Here are seven notes and observations from Week 1 in the AFC East:
There was an “I told you so” attitude with the New York Jets after their 48-28 blowout of the Buffalo Bills Sunday. Not only did the Jets (1-0) prove a lot of skeptics wrong in Week 1, but they did it against a Buffalo (0-1) team that received a lot of good press and offseason hype. It’s only one game, but the big question now is, “How good is New York?” The Jets were picked by many to be a third-place team in the AFC East and to finish around .500 this year. But they look dangerous when playing complementary football. It was a complete performance by the Jets Sunday where the offense fed off the defense, which also fed off special teams. If this is the type of Jets team we will see consistently, then perhaps the Jets are better than most thought. We could have a better indication of where New York stands next week when the Jets travel to play the Pittsburgh Steelers (0-1).
Also, the Jets’ receiving corps deserves a lot of credit for its production. Santonio Holmes, rookie Stephen Hill and Jeremy Kerley consistently schooled Buffalo’s young cornerbacks. The Jets had receivers running free regularly on Sunday, even during incompletions. New York quarterback Mark Sanchez did a good job taking care of the football and taking chances deep at the right time. Holmes, Hill and Kerley all had at least four receptions. “It was a great performance by us,” Holmes said. “The game plan went really smooth this week. Guys were paying attention to details. Everything just felt great and we put on a show.”
How did Jets journeyman offensive tackle Austin Howard keep Bills Pro Bowl defensive end Mario Williams at bay? According to Williams, Howard cheated. “Pass blocking doesn’t consist of using your hands to the face on every play,” Williams said afterwards. Howard, with some help, pitched a shutout against Williams, who was held to just one tackle with zero sacks and one quarterback pressure. Williams made a point to say Howard illegally and consistently used hands to the face as his primary method. According to Williams, he told the replacement officials on several occasions. “You don’t listen or even call it one time out of the 20 that were there?” a frustrated Williams said. “That’s really disheartening for everyone.” Jets head coach Rex Ryan had a different take. “Austin Howard played a tremendous game,” Ryan said. “Maybe he made a name for himself today.”
The look on Bills receiver David Nelson’s face said it all in the locker room. I wouldn’t be shocked if Nelson is done for an extended period. Nelson was carted off in the fourth quarter. It was a tough way to go out for Buffalo’s second-leading receiver, who is the best slot option the team has. This probably means rookie receiver T.J. Graham has to step up in Nelson’s place. Graham was inactive Sunday against the Jets.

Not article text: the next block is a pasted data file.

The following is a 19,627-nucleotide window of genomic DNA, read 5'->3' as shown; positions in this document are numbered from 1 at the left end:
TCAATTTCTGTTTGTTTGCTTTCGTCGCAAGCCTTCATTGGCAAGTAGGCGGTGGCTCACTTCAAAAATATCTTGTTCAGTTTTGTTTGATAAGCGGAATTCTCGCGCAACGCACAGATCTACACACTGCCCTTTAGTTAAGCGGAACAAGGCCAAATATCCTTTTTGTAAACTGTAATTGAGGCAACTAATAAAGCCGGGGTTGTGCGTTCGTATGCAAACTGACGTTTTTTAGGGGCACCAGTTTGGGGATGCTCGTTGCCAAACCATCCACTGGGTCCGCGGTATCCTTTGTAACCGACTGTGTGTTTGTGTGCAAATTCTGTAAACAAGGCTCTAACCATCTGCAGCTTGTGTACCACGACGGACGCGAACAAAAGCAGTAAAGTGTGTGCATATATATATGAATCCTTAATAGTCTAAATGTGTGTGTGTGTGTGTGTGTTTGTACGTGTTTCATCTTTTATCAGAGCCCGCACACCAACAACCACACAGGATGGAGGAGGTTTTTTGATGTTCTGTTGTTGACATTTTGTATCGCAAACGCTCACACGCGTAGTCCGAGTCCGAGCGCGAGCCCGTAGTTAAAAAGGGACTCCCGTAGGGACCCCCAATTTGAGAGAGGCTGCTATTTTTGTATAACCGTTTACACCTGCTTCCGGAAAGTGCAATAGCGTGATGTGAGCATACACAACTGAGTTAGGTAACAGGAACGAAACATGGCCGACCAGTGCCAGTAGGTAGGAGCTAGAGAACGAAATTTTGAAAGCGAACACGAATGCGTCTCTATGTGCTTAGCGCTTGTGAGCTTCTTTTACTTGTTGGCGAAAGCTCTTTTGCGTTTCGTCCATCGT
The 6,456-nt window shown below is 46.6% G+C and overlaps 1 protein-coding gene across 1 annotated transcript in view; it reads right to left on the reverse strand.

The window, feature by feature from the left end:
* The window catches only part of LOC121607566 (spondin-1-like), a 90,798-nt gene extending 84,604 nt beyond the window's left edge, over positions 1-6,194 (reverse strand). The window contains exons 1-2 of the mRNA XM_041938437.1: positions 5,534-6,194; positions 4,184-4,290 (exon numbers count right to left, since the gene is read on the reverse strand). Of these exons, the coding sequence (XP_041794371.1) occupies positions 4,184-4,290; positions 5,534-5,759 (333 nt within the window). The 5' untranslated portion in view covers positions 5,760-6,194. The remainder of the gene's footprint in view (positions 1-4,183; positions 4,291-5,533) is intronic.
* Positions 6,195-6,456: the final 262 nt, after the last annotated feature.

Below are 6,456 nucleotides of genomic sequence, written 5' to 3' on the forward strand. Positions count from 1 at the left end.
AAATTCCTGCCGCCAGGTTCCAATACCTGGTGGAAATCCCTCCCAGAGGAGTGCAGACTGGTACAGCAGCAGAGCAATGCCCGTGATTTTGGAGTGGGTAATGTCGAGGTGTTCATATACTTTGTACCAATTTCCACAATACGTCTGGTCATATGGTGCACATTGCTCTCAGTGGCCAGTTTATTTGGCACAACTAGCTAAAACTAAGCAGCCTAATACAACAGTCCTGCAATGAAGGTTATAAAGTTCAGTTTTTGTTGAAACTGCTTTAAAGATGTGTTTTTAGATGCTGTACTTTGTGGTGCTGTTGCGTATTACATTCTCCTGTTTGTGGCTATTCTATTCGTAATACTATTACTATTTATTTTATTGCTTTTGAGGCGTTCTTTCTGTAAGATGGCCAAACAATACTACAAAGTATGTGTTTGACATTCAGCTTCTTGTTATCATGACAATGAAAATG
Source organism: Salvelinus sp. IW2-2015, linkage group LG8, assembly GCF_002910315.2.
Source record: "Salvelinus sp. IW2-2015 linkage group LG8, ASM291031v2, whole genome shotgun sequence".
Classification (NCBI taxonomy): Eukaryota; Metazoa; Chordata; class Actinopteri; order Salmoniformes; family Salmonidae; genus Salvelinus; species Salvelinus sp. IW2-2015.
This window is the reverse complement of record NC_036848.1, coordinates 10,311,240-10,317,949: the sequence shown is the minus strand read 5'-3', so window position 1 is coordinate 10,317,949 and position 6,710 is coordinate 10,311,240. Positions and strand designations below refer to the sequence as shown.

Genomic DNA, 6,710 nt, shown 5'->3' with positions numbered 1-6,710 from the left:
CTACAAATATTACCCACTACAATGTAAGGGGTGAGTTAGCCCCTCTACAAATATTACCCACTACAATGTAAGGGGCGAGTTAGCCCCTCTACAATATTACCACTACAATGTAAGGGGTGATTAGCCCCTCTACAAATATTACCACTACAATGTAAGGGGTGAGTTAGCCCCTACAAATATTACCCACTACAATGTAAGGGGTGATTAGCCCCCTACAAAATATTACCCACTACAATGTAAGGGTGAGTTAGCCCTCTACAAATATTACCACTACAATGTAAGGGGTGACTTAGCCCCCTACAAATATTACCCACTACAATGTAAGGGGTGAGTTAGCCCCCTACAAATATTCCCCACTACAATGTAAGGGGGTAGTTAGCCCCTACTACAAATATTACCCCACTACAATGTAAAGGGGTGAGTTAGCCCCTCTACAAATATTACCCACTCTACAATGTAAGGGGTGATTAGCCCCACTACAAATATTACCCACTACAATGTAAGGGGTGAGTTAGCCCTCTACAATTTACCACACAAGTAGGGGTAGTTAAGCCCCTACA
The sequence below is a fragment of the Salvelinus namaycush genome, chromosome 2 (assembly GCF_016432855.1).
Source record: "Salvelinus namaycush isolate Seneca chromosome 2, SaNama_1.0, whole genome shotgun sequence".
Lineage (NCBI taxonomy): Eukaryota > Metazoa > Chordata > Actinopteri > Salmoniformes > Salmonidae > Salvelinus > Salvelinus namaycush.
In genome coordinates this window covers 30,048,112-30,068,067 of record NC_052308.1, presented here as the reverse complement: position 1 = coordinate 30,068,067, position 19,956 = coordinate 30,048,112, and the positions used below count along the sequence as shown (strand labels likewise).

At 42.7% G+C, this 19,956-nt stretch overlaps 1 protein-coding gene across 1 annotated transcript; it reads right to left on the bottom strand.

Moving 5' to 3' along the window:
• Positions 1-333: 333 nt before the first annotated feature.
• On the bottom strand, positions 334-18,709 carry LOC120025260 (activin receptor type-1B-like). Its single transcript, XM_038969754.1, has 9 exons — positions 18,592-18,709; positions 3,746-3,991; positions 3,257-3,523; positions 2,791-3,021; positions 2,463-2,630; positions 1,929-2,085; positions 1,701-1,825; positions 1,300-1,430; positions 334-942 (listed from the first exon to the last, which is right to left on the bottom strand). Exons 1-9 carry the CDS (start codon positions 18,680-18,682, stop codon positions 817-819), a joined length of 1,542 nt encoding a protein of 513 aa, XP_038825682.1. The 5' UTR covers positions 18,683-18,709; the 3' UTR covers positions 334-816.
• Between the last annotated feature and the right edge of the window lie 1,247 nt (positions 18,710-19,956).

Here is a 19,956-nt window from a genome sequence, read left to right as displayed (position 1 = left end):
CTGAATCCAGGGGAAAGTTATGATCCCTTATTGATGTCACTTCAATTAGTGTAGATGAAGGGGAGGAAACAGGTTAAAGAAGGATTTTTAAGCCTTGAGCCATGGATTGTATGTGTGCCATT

Bills head coach Chan Gailey said starting running Fred Jackson’s knee injury wasn’t as serious as Nelson’s. But Jackson didn’t finish the game and his status is in doubt for a big Week 2 matchup against the Kansas City Chiefs (0-1). Jets safety LaRon Landry went low on Jackson, whose leg got caught in the turf. Jackson walked on the sideline after the game but didn’t return. Backup C.J. Spiller looks more than ready for the increased responsibility. Spiller rushed for 169 yards and a touchdown in relief against a tough Jets defense.
There may be more good news for the New England Patriots' defense. After pounding young Tennessee Titans quarterback Jake Locker in a season-opening win, Arizona Cardinals starting quarterback John Skelton also was sidelined in Week 1 with a possible high-ankle sprain. That type of injury can keep players out for about a month. But Skelton will most certainly miss next week’s game against the Patriots (1-0) at Gillette Stadium. That paves the way for enigmatic backup Kevin Kolb, who filled in decently on Sunday but has been a bust since signing a big contract with Arizona (1-0).
Finally, you have to wonder how much Miami Dolphins left tackle Jake Long's knee is bothering him. He was beat on several plays and looked unusually shaky at times Sunday against the Houston Texans. I’m not worried about Long’s play as much as the injuries piling up. Seventy percent of Long is still better than many left tackles. But it seems the past couple of years Long is playing hurt too often. It’s the second season in a row Long is starting the year banged up. It’s a long season and the Dolphins’ best player already is managing injuries. This is a contract year for Long, and Miami (0-1) has to decide whether it can make Long the highest-paid lineman in the league next season when he’s starting to develop the “injury-prone” label.